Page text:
u—weren’t meant for the desert #-2 the conclusion

u—weren’t meant for the desert #-2 the conclusion

Now the real work of deliverance begins. How do a million slaves become a nation? How will they eat when all the food rations run out? What about water, clothes and SPF-55 suntan lotion? And btw, what are the rules and where did Moses say they where going? They had questions with no answers at least none that satisfied them. So they began the nice habit of groaning, moaning, and complaining in the desert.

But God had a plan and answers. He sends Manna—literally defined as what is it, quail, and water from rocks so that they survive. He leads them in a cloud by day and a pillar of fire by night so that they are secure. He sets up a system of rules, regulation and ten commands so that they move toward community. But no good deed goes unpunished, so they basically ignore and disregard God’s directions and commands and end up with and extended stay in the desert. Some say that their trek through the desert should have taken a year or two at the most but they just kept taking lap after lap in the desert. The Children of Israel didn’t just take one or two or even three laps around Mount Sinai but they went around and around and around (getting dizzy yet) for forty (count them) years due to their own hardheaded disobedience. I guess that’s why we call them the “children” of Israel. 

They had a plan…they had a promise…they had protection. They even had provisions for the trip. Their clothes didn’t even wear out. But they also had frighten secret agents who came back from spying out the land with reports of giants that were too big…walls that were too fortified…and armies that were too fierce. And so they just kept on taking laps around Mt Sinai. 

Now back to my beginning question—Why would any group of people who were promised a great place to live—a promised land choose to live in the complete opposite—a desert? The reason I asked the question is this, I’m a Joshua-type leader of a faith community who after three looong years of trying, have finally made it through the desert and are heading toward the Jordan River. NOW, comes the hard work of deciding whom we will listen to. Sure there are giants in the land of promise…but, I remember the story of a little boy, a sling and five smooth stones that equaled no giant. It’s true, the walls of the occupiers of the land are fortified—but Jericho’s walls came tumbling down one day after a number of laps around them and a loud shout. The armies of the land may even be huge in number—but God did use Gideon and three hundred careful drinkers to defeat Midian’s huge army.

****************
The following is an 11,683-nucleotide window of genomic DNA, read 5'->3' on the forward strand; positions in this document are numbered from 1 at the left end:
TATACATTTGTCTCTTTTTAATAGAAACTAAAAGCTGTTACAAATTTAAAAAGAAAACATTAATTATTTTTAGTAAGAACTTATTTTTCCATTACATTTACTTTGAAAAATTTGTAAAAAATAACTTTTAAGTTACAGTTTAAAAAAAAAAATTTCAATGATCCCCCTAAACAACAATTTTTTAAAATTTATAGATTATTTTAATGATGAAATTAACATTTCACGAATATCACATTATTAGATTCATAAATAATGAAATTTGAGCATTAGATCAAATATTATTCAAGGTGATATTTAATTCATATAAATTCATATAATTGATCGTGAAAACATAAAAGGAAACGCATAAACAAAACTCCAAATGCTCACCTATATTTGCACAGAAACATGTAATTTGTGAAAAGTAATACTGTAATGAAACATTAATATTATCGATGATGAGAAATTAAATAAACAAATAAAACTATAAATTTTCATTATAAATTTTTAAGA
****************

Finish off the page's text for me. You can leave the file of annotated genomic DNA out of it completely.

The sad truth is that some folks have been on their way to the Promised Land for such a looong time—that they’ve gotten used to the desert. And now they can’t even distinguish the difference between the two. You can hear them saying things like, “Hey, the desert’s not so bad after all. We get all the manna and quail we can eat, cool refreshing water from the rocks, and to top it all off we also get God in a cloud by day and in a pillar of fire by night. What more could a good desert dweller ask for?” Desert dwelling appears ok at first, but the consequence of purposely choosing to dwell/ live/exist in the desert is that you soon forget that it’s not your destination or God’s promise for you.

The reality is that all of us are susceptible to desert dwelling/living, if we aren’t dialed God promise for us. We’re busy people doing good things for the Kingdom—things that can keep us from the main thing if we are not careful. The desert is a nice pass-through on the way to God’s promise for us but it’s not the destination because we weren’t meant for the desert… jfhey-ii

Then Joshua gave orders to the people's leaders: "Go through the camp and give this order to the people: 'Pack your bags. In three days you will cross this Jordan River to enter and take the land God, your God, is giving you to possess.'" Joshua 1:10-11 (MSG

Posted by James Heyward at 9:21 PM